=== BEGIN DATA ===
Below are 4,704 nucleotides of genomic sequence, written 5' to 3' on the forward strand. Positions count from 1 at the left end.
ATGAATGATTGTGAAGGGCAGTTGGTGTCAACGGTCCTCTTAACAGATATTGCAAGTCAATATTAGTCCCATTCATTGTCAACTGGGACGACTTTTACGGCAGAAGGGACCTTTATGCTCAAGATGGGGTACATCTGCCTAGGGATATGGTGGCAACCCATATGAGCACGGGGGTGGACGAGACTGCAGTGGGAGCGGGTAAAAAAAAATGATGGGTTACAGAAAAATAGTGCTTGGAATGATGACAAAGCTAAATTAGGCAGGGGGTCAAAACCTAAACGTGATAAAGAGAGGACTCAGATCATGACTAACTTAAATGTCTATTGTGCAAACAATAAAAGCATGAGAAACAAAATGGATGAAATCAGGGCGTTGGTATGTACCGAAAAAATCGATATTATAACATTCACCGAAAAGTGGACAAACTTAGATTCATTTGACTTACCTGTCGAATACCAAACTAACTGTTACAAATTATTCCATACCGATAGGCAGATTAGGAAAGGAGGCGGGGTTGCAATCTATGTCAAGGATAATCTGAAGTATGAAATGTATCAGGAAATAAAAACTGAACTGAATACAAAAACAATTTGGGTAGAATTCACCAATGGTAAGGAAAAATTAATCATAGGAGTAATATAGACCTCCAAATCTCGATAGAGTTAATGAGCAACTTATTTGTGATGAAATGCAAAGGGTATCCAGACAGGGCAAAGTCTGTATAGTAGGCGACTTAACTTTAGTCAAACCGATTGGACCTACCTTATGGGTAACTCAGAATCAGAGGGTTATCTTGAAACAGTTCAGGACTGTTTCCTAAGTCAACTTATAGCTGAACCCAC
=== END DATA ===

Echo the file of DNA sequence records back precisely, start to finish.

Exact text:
Below are 4,704 nucleotides of genomic sequence, written 5' to 3' on the forward strand. Positions count from 1 at the left end.
ATGAATGATTGTGAAGGGCAGTTGGTGTCAACGGTCCTCTTAACAGATATTGCAAGTCAATATTAGTCCCATTCATTGTCAACTGGGACGACTTTTACGGCAGAAGGGACCTTTATGCTCAAGATGGGGTACATCTGCCTAGGGATATGGTGGCAACCCATATGAGCACGGGGGTGGACGAGACTGCAGTGGGAGCGGGTAAAAAAAAATGATGGGTTACAGAAAAATAGTGCTTGGAATGATGACAAAGCTAAATTAGGCAGGGGGTCAAAACCTAAACGTGATAAAGAGAGGACTCAGATCATGACTAACTTAAATGTCTATTGTGCAAACAATAAAAGCATGAGAAACAAAATGGATGAAATCAGGGCGTTGGTATGTACCGAAAAAATCGATATTATAACATTCACCGAAAAGTGGACAAACTTAGATTCATTTGACTTACCTGTCGAATACCAAACTAACTGTTACAAATTATTCCATACCGATAGGCAGATTAGGAAAGGAGGCGGGGTTGCAATCTATGTCAAGGATAATCTGAAGTATGAAATGTATCAGGAAATAAAAACTGAACTGAATACAAAAACAATTTGGGTAGAATTCACCAATGGTAAGGAAAAATTAATCATAGGAGTAATATAGACCTCCAAATCTCGATAGAGTTAATGAGCAACTTATTTGTGATGAAATGCAAAGGGTATCCAGACAGGGCAAAGTCTGTATAGTAGGCGACTTAACTTTAGTCAAACCGATTGGACCTACCTTATGGGTAACTCAGAATCAGAGGGTTATCTTGAAACAGTTCAGGACTGTTTCCTAAGTCAACTTATAGCTGAACCCAC